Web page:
Unite has vowed to meet attacks on the right to strike with ‘fierce, prolonged resistance’ after Tory leadership contender Liz Truss announced this week plans to force through reforms to already repressive trade union laws if she were to become prime minister.
Unite has said such moves amount to an all-out ‘declaration of war’ on the trade union movement.
Truss, who is currently polling as the favourite to win the Tory leadership contest, pledged that she would raise voting thresholds on all strike ballots so that at least 50 per cent of the entire workforce must vote ‘yes’ for a strike to legally go ahead.
She has vowed to bring in the changes within 30 days of her election.
Currently, the threshold for legal strike action is a simple 50 per cent turnout, while in ‘important public services’ such as the NHS, an additional threshold of a 40 per cent ‘yes’ vote is imposed. Truss’ proposed thresholds would severely curtail the right to strike, Unite has warned.
Truss also vowed to place limits on the number of times workers can go on strike within six months of a strike ballot, and said she would moreover increase the strike notice period from two to four weeks.
In a further assault on the right to strike, Truss proposed a sinister raid on union strike funds by vowing to put an end to tax-free strike payments to workers when they are out on strike.
Unite’s £50m-strong strike fund has been used in recent months to help workers taken on some of the richest but poorest-paying employers in the land. Any assault on the fund will be seen across the trade union movement as a boon to bad bosses and an effort to starve workers back to work.
Commenting, Unite general secretary Sharon Graham said, “Let’s be clear — Liz Truss’ mad-cap proposals are an attempt to outlaw strike action and effective trade unions. This so-called manifesto is a declaration of war on the trade union movement and working people. In effect, it is a charter for massive social discontent.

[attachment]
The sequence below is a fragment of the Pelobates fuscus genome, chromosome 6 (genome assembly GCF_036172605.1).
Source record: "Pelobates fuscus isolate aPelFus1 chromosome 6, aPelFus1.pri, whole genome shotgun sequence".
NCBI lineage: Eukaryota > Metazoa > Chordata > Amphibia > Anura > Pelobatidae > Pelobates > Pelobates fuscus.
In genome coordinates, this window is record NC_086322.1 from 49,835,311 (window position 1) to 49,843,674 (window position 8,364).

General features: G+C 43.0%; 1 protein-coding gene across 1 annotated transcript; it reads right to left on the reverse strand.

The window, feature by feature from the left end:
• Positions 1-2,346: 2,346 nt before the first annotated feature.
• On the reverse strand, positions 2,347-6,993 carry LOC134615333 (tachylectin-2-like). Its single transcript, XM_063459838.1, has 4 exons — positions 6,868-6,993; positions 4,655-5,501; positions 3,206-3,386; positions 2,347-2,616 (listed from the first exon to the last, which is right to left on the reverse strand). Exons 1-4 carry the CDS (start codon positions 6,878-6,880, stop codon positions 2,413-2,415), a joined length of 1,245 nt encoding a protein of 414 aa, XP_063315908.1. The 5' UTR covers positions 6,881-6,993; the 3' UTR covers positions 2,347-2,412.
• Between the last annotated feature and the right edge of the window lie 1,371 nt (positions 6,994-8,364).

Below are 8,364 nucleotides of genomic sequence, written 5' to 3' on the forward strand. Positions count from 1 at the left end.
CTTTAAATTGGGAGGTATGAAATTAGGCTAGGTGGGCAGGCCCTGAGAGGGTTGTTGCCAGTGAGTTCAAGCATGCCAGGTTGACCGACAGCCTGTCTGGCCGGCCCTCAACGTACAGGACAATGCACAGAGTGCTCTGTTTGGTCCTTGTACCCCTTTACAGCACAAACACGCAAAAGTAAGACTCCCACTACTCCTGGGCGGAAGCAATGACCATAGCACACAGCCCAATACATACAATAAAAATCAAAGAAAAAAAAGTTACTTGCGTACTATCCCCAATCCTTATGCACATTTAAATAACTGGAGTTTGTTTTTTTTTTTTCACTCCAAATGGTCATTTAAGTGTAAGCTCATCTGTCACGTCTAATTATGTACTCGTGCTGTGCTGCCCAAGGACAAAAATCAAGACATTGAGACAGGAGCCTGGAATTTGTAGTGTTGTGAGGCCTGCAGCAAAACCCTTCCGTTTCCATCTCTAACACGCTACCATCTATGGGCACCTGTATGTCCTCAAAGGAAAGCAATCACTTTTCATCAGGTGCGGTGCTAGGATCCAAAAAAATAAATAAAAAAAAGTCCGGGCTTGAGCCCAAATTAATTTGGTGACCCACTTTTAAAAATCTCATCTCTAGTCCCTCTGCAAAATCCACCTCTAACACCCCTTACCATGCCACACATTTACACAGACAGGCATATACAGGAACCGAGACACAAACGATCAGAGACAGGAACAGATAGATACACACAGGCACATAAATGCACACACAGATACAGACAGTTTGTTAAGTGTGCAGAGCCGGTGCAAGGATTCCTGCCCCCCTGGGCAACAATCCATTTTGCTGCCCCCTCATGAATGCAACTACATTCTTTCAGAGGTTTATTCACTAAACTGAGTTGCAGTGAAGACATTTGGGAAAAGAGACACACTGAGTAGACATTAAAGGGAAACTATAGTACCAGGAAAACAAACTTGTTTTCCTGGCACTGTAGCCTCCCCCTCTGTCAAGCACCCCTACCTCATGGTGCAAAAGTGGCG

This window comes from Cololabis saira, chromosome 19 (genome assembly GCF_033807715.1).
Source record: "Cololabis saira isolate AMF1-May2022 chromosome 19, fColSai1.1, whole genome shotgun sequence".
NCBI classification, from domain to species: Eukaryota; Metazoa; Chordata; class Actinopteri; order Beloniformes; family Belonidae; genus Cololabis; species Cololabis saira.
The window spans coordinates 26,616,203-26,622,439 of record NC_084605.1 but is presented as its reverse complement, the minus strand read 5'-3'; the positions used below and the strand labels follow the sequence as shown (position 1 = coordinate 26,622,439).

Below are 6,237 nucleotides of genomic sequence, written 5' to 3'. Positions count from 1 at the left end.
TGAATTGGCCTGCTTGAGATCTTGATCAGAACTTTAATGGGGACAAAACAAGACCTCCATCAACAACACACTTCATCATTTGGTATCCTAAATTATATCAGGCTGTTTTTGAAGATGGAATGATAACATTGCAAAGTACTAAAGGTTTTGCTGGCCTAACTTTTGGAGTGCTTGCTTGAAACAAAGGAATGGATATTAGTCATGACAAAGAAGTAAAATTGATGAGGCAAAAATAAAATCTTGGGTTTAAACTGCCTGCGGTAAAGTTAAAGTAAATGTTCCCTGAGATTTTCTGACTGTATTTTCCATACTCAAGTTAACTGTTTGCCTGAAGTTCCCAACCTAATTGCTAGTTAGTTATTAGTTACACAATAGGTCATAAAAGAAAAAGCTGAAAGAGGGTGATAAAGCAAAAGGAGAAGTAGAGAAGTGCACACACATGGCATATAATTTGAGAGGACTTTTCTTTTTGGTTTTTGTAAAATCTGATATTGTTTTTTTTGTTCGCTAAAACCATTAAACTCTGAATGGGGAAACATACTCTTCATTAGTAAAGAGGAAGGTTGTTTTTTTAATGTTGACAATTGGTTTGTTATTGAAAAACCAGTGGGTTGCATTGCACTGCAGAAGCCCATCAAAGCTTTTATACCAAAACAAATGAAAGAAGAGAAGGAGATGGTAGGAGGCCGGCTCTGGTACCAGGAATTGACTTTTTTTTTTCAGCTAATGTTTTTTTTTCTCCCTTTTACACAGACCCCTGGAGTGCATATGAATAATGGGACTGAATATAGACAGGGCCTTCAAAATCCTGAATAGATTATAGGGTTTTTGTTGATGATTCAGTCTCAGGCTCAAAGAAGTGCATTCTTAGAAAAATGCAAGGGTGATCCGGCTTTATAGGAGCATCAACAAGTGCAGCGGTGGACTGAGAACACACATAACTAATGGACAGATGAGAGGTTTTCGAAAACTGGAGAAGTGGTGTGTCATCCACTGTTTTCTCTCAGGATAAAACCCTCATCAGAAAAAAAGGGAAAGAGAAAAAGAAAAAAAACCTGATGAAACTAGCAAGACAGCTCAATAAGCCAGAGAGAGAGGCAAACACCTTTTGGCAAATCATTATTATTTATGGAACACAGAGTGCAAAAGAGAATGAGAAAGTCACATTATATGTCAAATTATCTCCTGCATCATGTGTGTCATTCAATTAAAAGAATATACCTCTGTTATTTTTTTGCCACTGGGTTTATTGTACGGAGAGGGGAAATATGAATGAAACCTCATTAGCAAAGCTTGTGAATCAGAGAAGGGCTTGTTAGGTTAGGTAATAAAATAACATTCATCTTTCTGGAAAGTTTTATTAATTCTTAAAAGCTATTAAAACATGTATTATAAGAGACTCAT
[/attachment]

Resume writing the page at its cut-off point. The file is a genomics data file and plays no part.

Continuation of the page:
“What we have here is an ambitious politician, hawking for the votes of a tiny minority by putting the rights of all workers on the chopping block,” she added. “At the time of a cost of living crisis, where profiteering not wages are driving inflation, this would-be Prime Minister has instead chosen to return Britain’s workplaces to the 19th century. It’s Charles Dickens meets 2022.
“Unite will not bow to threats and bullying and any attempt to make our fight for the jobs pay and conditions illegal, will be met with fierce, prolonged resistance.”
Both Truss and her rival, former chancellor Rishi Sunak, said they would introduce ‘minimum service levels’ during strikes affecting national infrastructure such as railways. In practice, this would amount to an effective ban on such strikes.
Unite acting legal director Stephen Pinder highlighted Unite’s view on Truss’ proposals from a legal perspective.
“Liz Truss is proposing substantial legal changes which seek to undermine the rights of union members to take industrial action, and her new laws would be unenforceable and very likely to lead Unite to challenge the new laws through the courts,” he told UniteLive.
“Trade unions in the UK already need to comply with the strictest legal standards when organising industrial action, and to seek to make the process even more difficult would put the UK at odds with its international labour obligations,” Pinder added.
Unite has also highlighted that Truss’ plans for sweeping reform of British trade union laws – which are already among the most restrictive in the developed world – have no mandate, as they are not outlined in the Tory manifesto.
Unite has said Truss’ plans are nothing more than pandering to an infinitesimally small minority – the mere 160,000 Tory party members who will be eligible to vote in the upcoming leadership contest.
Liz Truss is especially well-equipped to pander to this minority – a decade ago, she set out her hard-right credentials as one of the authors of Britannia Unchained, which derided UK workers but heaped praise on the aggressive free market.
Such pandering, Unite believes, is dangerous and fails to reflect the views of the wider electorate at a time when public support for industrial action has grown across the political spectrum.
In a poll last month, a strong majority, nearly 60 per cent, of respondents said they believed recent rail strikes were ‘justified’, and even a significant percentage of Tory voters – nearly 40 per cent – likewise agreed the strikes were justified.
By Hajera Blagg